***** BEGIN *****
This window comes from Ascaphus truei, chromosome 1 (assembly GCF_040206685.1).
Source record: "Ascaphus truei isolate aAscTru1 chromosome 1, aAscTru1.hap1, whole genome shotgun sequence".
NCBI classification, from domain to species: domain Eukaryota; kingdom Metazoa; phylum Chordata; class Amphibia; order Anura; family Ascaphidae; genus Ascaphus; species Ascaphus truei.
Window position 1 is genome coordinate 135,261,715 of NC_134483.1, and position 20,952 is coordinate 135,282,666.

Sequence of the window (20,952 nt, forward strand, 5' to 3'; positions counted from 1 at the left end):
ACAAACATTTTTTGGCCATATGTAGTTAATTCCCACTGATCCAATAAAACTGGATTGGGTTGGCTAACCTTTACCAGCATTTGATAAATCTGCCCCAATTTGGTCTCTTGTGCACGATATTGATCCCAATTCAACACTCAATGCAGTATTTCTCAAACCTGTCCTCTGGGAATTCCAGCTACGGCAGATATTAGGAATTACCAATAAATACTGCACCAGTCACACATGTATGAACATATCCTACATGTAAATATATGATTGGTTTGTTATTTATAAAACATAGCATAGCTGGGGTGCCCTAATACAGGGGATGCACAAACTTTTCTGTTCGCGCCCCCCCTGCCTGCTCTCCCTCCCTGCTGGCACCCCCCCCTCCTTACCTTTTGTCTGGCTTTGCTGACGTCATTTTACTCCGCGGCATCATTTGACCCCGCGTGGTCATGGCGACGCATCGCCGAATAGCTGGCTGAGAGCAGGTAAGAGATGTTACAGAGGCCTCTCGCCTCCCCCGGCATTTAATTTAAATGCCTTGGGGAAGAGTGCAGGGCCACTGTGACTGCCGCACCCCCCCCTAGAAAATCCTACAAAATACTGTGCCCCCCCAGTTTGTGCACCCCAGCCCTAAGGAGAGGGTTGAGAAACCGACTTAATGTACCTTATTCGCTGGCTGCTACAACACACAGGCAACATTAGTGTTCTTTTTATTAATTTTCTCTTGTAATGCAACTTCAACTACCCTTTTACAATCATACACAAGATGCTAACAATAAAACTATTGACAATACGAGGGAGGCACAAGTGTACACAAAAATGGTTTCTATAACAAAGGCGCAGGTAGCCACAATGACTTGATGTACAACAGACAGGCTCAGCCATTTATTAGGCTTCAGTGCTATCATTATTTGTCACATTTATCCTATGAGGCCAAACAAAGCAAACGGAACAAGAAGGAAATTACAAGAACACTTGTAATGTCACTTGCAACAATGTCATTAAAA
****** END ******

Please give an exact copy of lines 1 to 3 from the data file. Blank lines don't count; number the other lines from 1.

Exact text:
This window comes from Ascaphus truei, chromosome 1 (assembly GCF_040206685.1).
Source record: "Ascaphus truei isolate aAscTru1 chromosome 1, aAscTru1.hap1, whole genome shotgun sequence".
NCBI classification, from domain to species: domain Eukaryota; kingdom Metazoa; phylum Chordata; class Amphibia; order Anura; family Ascaphidae; genus Ascaphus; species Ascaphus truei.